A molecular investigation into the genetic networks that respond to the mechanical characteristics of the microgravity environment experienced by A. thaliana during spaceflight.

Jarret Evans Henning


Plants respond to stresses related to microgravity. Calcium (Ca2+) and Reactive Oxygen Species (ROS) have been shown to be involved in the signaling of rapid systemic response (figures 2 and 3; Gilroy et al., 2016 and Steinhorst et al., 2013). RNAseq has been used to identify genes affected by point mutations within the touch responsive gene CML24 (TCH2 in figure 1) identifying genes that are involved in the tch2 signaling pathway. By using bioinformatics, network analysis has been performed (figure 1) to help determine the role that the gene CP1 (AT5G49480.1) plays in touch response and calcium signaling. New phenotyping protocols have been developed to analyze the effect of mechanical stimulation through vibrations producing a standardized way in which the effects of vibrations on plants are measured and tested to determine whether the effects can be mitigated or enhanced through mutations. This work is funded by NASA and WSGC.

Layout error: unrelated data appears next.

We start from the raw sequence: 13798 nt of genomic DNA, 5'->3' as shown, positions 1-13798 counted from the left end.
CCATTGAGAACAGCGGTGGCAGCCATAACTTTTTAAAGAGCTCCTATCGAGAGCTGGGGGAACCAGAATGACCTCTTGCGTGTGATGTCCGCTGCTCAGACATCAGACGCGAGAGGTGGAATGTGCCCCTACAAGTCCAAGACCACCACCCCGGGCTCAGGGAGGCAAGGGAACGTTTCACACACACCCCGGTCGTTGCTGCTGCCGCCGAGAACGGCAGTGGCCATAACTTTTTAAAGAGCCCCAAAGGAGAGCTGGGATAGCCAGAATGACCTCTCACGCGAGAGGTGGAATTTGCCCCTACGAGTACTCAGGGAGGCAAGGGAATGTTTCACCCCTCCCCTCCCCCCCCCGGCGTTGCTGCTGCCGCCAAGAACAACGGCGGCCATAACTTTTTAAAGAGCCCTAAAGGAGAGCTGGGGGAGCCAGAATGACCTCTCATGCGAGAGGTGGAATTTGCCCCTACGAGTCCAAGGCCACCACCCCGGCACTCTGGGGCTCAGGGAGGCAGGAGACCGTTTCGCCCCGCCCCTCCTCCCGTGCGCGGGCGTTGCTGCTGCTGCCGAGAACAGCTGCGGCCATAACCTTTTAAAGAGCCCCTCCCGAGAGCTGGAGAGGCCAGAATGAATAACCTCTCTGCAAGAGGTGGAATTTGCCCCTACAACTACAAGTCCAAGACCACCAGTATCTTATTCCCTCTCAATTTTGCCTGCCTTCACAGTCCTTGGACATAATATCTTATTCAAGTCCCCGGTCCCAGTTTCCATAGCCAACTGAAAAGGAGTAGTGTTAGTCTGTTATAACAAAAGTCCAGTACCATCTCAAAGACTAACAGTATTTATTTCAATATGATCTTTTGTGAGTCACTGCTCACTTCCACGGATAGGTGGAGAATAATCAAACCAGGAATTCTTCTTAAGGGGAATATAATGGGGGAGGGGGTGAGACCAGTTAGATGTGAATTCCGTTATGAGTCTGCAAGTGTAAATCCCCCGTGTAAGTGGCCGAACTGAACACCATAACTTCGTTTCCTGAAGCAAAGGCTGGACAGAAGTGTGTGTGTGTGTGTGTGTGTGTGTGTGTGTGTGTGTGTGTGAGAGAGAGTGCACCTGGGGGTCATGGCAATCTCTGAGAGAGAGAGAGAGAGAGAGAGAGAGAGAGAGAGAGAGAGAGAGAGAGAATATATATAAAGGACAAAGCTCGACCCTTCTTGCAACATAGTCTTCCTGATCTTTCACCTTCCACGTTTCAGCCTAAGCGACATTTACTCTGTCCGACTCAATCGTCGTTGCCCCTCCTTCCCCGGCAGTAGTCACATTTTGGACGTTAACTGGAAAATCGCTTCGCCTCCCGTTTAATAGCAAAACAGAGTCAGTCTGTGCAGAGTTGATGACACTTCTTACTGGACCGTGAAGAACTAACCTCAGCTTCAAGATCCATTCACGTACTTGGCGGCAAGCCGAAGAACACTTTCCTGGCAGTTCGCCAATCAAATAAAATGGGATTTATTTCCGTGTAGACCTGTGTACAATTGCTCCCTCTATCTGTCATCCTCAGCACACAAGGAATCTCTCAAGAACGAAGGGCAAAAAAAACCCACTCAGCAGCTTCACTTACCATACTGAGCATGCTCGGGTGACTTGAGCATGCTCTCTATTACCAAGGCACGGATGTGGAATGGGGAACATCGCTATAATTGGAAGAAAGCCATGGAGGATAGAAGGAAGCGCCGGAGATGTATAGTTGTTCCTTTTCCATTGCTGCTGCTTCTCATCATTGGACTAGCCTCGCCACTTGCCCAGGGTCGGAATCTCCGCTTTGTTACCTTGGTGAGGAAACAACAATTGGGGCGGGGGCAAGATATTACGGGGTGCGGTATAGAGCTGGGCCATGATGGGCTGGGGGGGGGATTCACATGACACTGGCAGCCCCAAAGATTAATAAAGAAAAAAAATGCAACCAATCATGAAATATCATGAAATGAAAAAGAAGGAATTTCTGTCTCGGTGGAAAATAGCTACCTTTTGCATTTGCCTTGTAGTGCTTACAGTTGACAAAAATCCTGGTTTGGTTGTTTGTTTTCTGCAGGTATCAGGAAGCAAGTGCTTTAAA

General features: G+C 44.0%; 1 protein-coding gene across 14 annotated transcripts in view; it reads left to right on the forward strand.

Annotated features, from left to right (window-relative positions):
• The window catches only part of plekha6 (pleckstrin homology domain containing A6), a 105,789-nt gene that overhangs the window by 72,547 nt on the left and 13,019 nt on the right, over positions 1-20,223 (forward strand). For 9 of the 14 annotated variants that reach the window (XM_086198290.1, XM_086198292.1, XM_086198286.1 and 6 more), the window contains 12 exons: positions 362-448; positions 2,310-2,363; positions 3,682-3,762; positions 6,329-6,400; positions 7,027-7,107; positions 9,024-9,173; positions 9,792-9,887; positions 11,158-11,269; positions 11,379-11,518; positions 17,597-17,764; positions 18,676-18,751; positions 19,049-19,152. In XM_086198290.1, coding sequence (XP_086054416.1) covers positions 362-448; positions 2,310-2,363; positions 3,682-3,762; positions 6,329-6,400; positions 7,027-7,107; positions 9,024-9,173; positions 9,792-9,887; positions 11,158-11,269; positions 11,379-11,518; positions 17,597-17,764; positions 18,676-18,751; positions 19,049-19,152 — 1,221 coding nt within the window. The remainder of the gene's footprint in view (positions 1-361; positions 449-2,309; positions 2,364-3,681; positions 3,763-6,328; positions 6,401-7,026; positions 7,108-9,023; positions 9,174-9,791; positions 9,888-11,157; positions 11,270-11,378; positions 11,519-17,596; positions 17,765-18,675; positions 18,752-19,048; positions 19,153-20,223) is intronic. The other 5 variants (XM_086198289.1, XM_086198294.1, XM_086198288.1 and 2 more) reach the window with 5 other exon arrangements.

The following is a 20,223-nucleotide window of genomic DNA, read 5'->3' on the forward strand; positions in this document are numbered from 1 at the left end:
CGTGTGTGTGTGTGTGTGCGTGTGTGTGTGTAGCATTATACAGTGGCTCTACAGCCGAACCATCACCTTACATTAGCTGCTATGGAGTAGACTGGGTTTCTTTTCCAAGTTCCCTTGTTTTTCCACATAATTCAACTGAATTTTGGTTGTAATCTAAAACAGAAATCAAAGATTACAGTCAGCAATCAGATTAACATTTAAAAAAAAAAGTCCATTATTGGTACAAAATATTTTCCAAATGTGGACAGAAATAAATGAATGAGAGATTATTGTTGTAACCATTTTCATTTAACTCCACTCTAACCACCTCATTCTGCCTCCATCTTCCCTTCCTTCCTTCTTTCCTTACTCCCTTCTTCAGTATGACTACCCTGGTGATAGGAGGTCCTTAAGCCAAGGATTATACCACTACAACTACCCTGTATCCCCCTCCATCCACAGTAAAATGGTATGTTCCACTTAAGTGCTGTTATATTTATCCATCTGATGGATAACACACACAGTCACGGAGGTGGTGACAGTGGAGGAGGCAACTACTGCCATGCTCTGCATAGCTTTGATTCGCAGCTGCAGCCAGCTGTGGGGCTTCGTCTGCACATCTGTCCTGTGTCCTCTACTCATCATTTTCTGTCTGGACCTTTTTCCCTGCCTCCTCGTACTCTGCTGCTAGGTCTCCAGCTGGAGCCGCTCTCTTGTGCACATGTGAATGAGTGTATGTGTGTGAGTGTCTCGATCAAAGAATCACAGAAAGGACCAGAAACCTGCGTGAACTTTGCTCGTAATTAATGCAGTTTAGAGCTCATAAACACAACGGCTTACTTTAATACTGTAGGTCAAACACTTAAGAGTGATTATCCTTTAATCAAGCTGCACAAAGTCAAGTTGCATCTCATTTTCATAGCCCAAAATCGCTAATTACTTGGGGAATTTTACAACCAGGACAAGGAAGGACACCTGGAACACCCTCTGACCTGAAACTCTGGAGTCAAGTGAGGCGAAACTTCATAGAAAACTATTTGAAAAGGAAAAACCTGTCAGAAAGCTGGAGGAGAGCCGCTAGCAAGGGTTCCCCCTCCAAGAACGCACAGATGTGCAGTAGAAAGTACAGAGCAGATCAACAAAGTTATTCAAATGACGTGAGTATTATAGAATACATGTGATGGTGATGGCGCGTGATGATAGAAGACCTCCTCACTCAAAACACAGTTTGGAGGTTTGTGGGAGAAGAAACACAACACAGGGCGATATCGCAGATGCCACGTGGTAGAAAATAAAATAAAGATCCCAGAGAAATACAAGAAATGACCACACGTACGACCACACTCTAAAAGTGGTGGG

ROS; Caclium; CML24; TCH2; CP1; RBOHD; tch2; rbohD; cp1

Full Text:



Gilroy, S., Białasek, M., Suzuki, N., Górecka, M., Devireddy, A. R., Karpiński, S., & Mittler, R. (2016, July 01). ROS, Calcium, and Electric Signals: Key Mediators of Rapid Systemic Signaling in Plants. Retrieved August 08, 2018, from http://www.plantphysiol.org/content/171/3/1606

Steinhorst, L., & Kudla, J. (2013, October 01). Calcium and Reactive Oxygen Species Rule the Waves of Signaling. Retrieved August 08, 2018, from http://www.plantphysiol.org/content/163/2/471

DOI: https://doi.org/10.17307/wsc.v1i1.261


Creative Commons License
This work is licensed under a Creative Commons Attribution-NonCommercial 4.0 International License.